A disposable pressure cuff 14 with a pressure gauge 32 in pressure infusion apparatus 110 according to a second embodiment is shown in FIG. 3. As in the case of the pressure infusion apparatus 10 illustrated in FIG. 2, such pressure infusion apparatus 110 generally comprises a pressure cuff 14 with a bladder for maintaining a fluid under pressure and a pocket for holding the infusion bag 12 in contact with the bladder, and means for introducing a flow of the fluid into the bladder comprising a double-ended inflation bulb 30. The fluid typically used is air, but other fluids such as nitrogen, carbon dioxide and Freon® may be introduced with automatic pumps or pressurized bottles. A check valve 38 is also connected to the inflation bulb 30, and is further connected by a length of the flexible tubing 34 to a dump valve 40 in a similar manner as in the pressure infusion apparatus 10 shown in FIG. 2. The dump valve 40 is then coupled to the pressure cuff 14 by another length of the flexible tubing 34.

Unlike the previous embodiment, the pressure infusion apparatus 110 includes an "end-of-circuit" pressure gauge 132 that is attached to the pressure cuff 14 via output port 134. Referring now to FIG. 6, the details of the end-of-circuit pressure gauge 132 will now be explained. Such pressure gauge 132 generally comprises first housing means 42 forming a chamber 44 and an inlet 46 to the chamber 44, diaphragm means 48 sealing the chamber 44, telescoping means 150 mounted upon the diaphragm means 48 adapted for movement thereby, and second housing means 152 that encloses chamber 144. Telescoping means 150 generally comprises a first member 154 which is coupled to the first housing means 42, and a second member 156, telescopingly coupled to the first member 154 and moved thereupon. First and second members 154 and 156 of such telescoping means 150 also indicate the range of pressures within the bladder means by extension of such second member 156 through second housing means 152. However, second member 156 comprises a solid member with no outlet which would permit the pressurizing fluid to flow through. In all other respects, the end-of-circuit pressure gauge is like the pressure gauge 32 shown in FIG. 5. Pressurizing fluids from the bladder means of pressure cuff 14 in this embodiment enters through the inlet 46 and passes through inlet holes 47 into the chamber 44.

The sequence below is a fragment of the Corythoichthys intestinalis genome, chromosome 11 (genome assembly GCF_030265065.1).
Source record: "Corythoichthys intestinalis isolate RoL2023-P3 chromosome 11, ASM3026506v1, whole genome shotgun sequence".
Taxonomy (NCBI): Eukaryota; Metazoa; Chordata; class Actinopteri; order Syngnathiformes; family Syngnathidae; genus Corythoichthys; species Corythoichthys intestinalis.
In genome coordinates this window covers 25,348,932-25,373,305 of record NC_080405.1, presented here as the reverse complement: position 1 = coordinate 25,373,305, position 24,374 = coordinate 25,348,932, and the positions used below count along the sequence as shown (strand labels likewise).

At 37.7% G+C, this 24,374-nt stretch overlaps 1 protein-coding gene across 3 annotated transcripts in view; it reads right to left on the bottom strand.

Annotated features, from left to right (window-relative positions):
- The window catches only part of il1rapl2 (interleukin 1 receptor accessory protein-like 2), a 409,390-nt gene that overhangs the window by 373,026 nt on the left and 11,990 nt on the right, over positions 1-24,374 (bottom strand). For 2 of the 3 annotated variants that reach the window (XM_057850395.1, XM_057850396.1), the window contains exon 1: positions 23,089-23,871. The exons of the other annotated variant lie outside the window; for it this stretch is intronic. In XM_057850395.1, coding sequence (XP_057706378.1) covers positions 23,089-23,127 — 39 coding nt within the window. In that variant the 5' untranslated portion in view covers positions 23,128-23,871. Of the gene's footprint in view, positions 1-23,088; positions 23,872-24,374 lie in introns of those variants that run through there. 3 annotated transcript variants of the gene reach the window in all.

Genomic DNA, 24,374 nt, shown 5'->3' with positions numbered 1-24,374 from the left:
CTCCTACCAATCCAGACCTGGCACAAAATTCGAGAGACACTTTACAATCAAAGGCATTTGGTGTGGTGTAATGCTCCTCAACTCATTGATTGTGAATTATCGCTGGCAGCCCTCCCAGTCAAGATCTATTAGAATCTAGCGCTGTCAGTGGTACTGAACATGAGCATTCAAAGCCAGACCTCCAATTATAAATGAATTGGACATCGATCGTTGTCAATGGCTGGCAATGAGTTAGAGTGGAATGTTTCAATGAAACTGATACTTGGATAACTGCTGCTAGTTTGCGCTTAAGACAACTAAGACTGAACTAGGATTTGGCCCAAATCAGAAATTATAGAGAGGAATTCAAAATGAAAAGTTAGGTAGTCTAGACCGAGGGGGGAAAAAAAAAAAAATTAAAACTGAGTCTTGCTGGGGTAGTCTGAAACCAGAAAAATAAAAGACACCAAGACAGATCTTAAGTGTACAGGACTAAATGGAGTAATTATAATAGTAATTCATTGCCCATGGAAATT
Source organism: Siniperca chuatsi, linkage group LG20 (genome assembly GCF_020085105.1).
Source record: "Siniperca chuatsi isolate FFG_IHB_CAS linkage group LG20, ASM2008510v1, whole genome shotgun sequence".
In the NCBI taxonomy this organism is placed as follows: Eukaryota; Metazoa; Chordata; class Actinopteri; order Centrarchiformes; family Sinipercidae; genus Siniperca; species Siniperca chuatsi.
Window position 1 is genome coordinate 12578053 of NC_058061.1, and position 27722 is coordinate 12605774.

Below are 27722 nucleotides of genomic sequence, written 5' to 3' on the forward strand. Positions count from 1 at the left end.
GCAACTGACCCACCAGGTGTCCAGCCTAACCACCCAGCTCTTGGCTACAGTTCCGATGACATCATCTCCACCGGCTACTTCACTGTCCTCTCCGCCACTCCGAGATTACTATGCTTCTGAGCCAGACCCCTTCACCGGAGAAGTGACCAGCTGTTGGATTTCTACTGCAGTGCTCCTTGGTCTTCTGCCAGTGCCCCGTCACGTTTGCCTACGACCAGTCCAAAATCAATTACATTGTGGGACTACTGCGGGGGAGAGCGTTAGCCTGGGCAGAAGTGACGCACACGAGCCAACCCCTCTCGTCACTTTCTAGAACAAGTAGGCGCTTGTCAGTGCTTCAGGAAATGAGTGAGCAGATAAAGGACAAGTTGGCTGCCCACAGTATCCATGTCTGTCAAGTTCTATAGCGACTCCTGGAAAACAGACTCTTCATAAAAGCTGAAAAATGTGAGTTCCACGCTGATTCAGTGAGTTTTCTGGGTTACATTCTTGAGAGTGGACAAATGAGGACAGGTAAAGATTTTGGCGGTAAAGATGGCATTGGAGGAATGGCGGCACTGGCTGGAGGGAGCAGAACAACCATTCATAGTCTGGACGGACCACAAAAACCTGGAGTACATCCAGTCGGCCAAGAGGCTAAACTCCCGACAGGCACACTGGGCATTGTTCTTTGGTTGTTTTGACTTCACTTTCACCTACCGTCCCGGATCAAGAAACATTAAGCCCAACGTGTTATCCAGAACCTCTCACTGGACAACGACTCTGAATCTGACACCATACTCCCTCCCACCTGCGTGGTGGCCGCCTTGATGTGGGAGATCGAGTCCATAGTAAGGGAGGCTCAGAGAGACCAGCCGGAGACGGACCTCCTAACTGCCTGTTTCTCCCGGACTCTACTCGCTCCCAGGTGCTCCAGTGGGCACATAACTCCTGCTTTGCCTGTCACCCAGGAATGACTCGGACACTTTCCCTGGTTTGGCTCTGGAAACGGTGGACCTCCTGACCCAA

Flow-through pressure gauges also include those having their telescoping means adapted for movement by the diaphragm means in a transverse direction with respect to the flow of fluid between their inlet and outlet. That is, and referring now to FIG. 7, a flow-through pressure gauge 232 so adapted generally comprises first housing means 142 which forms a chamber 144, an inlet 146 to chamber 144, and an outlet 158 from chamber 144, diaphragm means 48 sealing chamber 144, telescoping means 150 which is mounted upon the diaphragm means 48 adapted for movement thereby to indicate a range of pressures within bladder means of pressure cuff 14, and second housing means 252 enclosing chamber 44. Telescoping means 150 also generally comprises a first member 154 that is coupled to the first housing means 142, and a second member 156, telescopingly coupled to the first member 154 to be moved thereupon. Pressurizing fluid from flow introducing means enters through inlet 146, passes through inlet holes 47 for passage into the chamber 144, and additionally passes from chamber 144 through outlet 158. Accordingly, the first and second members 154, 156 of telescoping means 50 indicate a range of pressures not only within the bladder means of pressure cuff 14, but also within the flow of fluid through the chamber 144.

In contradistinction to the other pressure gauges 32, 132 which have been previously described, the pressure gauge 232 shown in FIG. 7 also comprises another outlet 158 that is normally closed by dump valve means 160 for releasing built-up pressures within the pressure infusion apparatus. These dump valve means 160 preferably comprise conventional "luer" valves as will be discussed in greater detail herein below.